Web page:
TEMPE, Ariz. In a technical advance that could allow researchers to watch cells as they act during the process of photosynthesis, scientists have developed a method that extends the power of fluorescence-mediated bio-imaging to see discrete pigments inside live cells of bacteria.
The method is providing fresh insights into what happens on a molecular level during photosynthesis. It also promises to provide important information about the inner workings of cells as they engage in the photosynthesis process of collecting sunlight and turning it into chemical energy. Such information could be valuable in helping researchers fine tune the bacteria for specific purposes, said Wim Vermaas, a professor in ASUs School of Life Sciences and lead author of the report, In vivo hyperspectral confocal fluorescence imaging to determine pigment localization and distribution in cyanobacterial cells. The report was published in this weeks online Early Edition of the Proceedings of the National Academy of Sciences. The ASU researchers worked with scientists from Sandia National Laboratories, Albuquerque, on the new method.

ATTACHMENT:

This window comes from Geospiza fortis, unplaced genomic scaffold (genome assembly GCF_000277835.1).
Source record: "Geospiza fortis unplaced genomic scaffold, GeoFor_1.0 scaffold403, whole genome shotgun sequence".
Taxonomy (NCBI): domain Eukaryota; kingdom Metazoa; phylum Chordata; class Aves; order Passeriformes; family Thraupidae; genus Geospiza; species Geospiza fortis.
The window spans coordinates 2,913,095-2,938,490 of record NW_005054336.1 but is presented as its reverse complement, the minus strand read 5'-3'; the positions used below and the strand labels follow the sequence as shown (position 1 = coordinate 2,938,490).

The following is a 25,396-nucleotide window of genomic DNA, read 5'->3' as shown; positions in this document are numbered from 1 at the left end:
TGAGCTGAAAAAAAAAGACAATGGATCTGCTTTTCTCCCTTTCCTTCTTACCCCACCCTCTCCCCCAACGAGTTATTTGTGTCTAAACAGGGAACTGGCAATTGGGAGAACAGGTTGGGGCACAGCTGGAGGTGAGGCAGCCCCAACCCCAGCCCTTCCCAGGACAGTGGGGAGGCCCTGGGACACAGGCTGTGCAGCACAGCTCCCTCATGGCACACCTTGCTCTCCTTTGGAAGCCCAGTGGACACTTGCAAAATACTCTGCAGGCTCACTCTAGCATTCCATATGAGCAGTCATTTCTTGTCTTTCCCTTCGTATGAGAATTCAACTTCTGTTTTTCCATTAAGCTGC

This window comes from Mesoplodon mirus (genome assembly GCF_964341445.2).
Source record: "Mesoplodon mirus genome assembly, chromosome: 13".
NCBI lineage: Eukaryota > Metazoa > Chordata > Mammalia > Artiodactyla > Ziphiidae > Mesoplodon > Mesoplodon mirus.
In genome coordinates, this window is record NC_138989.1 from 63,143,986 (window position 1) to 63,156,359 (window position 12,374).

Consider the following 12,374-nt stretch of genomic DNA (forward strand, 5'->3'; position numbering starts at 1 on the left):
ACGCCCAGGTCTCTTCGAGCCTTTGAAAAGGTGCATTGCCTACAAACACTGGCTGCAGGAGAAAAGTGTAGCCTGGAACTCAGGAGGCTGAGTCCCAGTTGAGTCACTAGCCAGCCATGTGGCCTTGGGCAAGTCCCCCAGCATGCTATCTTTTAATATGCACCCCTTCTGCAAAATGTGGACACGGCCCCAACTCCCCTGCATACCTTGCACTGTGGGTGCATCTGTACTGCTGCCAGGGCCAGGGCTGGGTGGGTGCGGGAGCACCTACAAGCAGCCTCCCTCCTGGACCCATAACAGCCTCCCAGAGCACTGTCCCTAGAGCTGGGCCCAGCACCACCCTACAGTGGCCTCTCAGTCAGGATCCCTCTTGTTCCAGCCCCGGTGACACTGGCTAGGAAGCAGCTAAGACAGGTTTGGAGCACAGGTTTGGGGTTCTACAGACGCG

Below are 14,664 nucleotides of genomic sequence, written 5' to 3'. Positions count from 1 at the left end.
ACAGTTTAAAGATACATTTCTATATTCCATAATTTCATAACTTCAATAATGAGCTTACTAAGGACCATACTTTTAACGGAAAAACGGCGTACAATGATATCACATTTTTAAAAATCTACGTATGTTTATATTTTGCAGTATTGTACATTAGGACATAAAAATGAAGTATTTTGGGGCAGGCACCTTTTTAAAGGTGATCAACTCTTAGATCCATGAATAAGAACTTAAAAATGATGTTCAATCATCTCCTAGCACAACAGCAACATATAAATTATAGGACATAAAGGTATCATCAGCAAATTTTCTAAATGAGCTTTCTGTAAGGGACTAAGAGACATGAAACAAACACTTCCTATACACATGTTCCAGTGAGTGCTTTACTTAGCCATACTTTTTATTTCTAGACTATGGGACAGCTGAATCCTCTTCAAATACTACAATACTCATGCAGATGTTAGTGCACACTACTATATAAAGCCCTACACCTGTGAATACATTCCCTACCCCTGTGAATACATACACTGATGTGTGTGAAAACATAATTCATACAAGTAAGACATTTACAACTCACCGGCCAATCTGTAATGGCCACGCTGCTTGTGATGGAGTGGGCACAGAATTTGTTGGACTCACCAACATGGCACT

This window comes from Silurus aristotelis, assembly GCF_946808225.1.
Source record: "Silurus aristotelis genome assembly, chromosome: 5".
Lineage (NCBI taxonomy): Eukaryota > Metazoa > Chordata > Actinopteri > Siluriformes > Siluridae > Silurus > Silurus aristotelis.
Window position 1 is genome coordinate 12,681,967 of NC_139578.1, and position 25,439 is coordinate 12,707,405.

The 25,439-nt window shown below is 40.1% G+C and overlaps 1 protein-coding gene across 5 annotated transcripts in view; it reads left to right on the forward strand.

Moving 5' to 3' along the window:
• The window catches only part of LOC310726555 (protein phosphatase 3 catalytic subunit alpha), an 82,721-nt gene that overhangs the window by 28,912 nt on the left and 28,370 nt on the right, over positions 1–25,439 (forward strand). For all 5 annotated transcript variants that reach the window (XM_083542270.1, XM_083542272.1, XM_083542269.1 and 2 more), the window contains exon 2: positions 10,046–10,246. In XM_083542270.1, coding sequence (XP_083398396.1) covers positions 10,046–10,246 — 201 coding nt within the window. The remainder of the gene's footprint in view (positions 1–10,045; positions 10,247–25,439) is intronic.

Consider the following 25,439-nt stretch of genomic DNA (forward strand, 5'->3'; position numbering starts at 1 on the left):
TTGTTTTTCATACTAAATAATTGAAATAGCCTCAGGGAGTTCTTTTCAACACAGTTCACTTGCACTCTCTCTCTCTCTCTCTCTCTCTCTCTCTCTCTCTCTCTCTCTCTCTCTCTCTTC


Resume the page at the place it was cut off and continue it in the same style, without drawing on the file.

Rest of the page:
This is a new tool in our tool box, and a very good one at that, said Vermaas.
The method is based on fluorescence imaging to discern the different pigments of bacteria that are engaged in photosynthesis. Fluorescence is a property where some compounds emit a characteristic glow when excited by specific wavelengths of light. Up until now, current fluorescent methods have had a hard time discerning compounds with similar pigments and fluorescence characteristics, hampering the ability of researchers to know exactly what is going on inside a cell.
Confocal fluorescence microscopy has proven to be an excellent method to localize pigments in cells as long as there is little spectral overlap between different fluorescing pigments. The new method, hyperspectral fluorescence imaging, greatly pushes the boundaries of this techn
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Arizona State University